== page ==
Desperate situations call for desperate measures. The year was 2010. We lived on an acreage in the San Joaquin Valley near Tracy, California. If any of you have been out that way you’ll know this is prime hay country. There’s abundant water and the nice level land of the Delta. When we lived on the acreage, we had fields all around us in every direction. In the spring, we were dive-bombed by low flying crop dusters, and when the farmers were ready to plant, they regularly flooded the fields. That’s my theory of how we came to be overrun by gophers. When living conditions were hostile in the fields, the gophers moved over to our little dry “island.” I even saw a rare California long-tailed weasel pop down a hole one morning and promptly come out with his breakfast. Our medium-sized terrier dog always had something to do. I hardly ever saw his face. Just his rear-end pointed sky high, tail a-switching back and forth his nose down the gopher hole.
You can well imagine this is a challenge for the gardener. It’s also a problem for me because I don’t believe in killing gophers. I think it’s barbaric to kill God’s creatures who are put here for a reason and are just trying to make a living same as us. I also think it’s just buying time to kill them and ultimately impractical. Their relatives will eventually move in to take their place and you’ll have to do it all over again.
So … how to grow a garden in gopher territory? I conjured up all sorts of difficult-to-execute and expensive barriers until one day I was surfing the web and I came upon straw bale gardening. This turned out to be the perfect solution on a number of levels. I’m not going to go into a great amount of detail about how to construct one. This can be found on the web. But I can offer some suggestions born of my trial and error. Some of the problems I encountered have not been addressed anywhere I found so I will pass them on to you to help you have a better experience.
The Straw Bale Garden in May
Basically a straw bale garden is a bale of straw that has been seasoned by making it wet and letting it “compost” for a few days. This makes the straw a better environment for the plants. I read that wetting and letting the bale “compost” for a week or more was supposed to make it easier to dig in between the “flakes” to create room for the sets. However, the oat straw I used was still so “tight” even after the composting period that I had to use a serrated knife to dig a hole in the bale for the sets. You can’t really untie the twine or your bale will fall apart. But cutting a hole with a serrated knife worked out pretty good. Then I added a little soil to the hole and was ready to put in my sets.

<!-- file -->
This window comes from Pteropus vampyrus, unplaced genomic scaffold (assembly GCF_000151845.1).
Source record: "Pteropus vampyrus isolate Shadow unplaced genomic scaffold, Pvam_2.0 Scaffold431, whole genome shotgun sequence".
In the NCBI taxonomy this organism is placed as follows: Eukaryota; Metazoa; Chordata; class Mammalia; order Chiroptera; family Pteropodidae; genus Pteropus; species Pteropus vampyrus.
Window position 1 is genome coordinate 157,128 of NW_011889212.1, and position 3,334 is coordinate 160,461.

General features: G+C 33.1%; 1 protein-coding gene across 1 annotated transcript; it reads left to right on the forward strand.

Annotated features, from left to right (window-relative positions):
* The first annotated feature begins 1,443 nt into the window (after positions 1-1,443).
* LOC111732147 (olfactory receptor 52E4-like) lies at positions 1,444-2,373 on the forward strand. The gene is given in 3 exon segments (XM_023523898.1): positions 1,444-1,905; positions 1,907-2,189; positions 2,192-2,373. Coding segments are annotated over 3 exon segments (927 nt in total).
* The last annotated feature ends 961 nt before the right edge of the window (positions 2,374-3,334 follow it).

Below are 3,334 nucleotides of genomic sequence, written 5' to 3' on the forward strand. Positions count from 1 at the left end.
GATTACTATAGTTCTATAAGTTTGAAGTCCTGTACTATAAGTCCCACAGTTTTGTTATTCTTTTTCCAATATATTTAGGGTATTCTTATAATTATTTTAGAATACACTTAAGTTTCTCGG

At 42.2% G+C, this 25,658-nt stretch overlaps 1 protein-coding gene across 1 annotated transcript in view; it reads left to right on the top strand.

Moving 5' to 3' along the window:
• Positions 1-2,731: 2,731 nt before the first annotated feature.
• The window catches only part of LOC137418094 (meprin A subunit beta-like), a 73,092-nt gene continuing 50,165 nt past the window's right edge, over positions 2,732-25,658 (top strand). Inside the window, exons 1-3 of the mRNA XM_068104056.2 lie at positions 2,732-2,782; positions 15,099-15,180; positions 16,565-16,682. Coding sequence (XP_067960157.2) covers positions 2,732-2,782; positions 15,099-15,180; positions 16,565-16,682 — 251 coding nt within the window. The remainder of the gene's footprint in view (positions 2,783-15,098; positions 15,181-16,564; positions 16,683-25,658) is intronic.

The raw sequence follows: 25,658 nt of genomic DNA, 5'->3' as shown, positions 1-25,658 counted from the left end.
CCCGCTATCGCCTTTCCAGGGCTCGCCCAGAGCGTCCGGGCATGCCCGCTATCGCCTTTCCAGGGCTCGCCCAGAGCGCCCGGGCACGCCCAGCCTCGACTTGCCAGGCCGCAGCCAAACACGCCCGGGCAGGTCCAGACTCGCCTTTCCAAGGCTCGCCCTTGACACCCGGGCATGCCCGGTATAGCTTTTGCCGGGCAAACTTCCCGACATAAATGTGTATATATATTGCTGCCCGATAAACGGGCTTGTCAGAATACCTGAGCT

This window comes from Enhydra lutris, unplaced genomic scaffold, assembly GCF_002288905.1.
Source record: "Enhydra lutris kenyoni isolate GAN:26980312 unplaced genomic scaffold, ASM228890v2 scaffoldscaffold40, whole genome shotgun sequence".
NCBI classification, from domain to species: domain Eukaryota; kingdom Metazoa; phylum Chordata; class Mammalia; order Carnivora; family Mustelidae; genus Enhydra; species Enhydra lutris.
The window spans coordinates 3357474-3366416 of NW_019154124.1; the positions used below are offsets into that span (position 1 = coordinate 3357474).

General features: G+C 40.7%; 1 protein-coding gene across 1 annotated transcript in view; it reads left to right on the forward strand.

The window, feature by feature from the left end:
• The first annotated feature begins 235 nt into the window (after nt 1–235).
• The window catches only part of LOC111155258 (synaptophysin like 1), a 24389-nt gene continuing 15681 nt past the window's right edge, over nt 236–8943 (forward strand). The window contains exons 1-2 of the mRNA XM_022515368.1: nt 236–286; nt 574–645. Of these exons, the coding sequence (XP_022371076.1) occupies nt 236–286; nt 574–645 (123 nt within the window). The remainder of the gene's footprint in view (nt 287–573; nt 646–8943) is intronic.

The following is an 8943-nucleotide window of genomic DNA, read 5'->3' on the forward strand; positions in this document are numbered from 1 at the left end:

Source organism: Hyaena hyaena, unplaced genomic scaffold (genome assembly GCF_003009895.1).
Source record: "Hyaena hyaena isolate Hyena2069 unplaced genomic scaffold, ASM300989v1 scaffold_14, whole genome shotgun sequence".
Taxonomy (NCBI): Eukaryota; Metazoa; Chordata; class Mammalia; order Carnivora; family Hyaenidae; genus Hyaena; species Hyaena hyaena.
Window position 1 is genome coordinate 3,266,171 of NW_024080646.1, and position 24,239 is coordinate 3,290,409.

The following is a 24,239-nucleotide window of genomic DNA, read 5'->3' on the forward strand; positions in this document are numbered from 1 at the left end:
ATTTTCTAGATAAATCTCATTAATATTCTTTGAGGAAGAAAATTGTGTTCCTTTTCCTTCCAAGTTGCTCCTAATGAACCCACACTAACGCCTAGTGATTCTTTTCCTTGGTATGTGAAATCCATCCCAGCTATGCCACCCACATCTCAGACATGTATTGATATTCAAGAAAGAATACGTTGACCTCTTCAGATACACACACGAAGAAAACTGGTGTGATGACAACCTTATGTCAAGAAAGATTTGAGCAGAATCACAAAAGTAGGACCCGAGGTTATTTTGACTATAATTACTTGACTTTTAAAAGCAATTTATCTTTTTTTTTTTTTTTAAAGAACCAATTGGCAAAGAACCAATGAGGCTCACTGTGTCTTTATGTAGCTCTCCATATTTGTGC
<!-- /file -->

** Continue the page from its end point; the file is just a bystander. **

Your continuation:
The Straw Bale Garden in June
For seeds all I had to do was top dress the bale with soil and sow directly into the soil as you would for any normal in-ground seeding. Then it was time to sit back, watering can in hand and see what sprouted.
Tracy happens to be windy, hot and dry in the summer. Bales are porous, which make them good on the one hand and bad on the other. Good because your roots have breathing room, bad because the bales tend to dry out faster. You can “wrap” cardboard around them or set them in a sheltered place. Of course, you can arrange them however you want so you can set the sides together to keep more moisture in. The fact remains that you are going to have to water them a bit more than you might if you had the plants in the ground. But because it’s all knee high it’s really not that difficult. Just put your drip system right on top of the bales.
The Straw Bale Garden in July
I found that I grew some science experiments. The toad stools and weird fungi I got looked like creatures from another planet. Weeds grew, too, but it’s not hard to deal with them. You don’t have to stoop over. It’s like tending a table garden. Great for folks who have bad backs. I have even heard that people in wheel chairs can now get out and garden because they can access their garden where they couldn’t before. The bales can be placed on cement. Say you have a great sunny place with a water source but it’s untillable. Place your bales there and you’re good to go.
For our situation bales were the perfect solution. I put hardware cloth under the bales and the gophers were completely thwarted. It wasn’t until the very end of the season when I was having cucumbers coming out of my ears that I noticed a wily critter had figured out how to access the bale from the side. Other than that one Einstein we had no other problems.
The last great thing about the bales is that once the season is over you can use the now completely composted bale to mulch your ground level garden. As you can well imagine, having a summer of plants growing in your bales makes them very composted. I put my old bales on my harvested corn patch and the next year I had volunteers galore coming up where I threw the leftover Halloween pumpkins.
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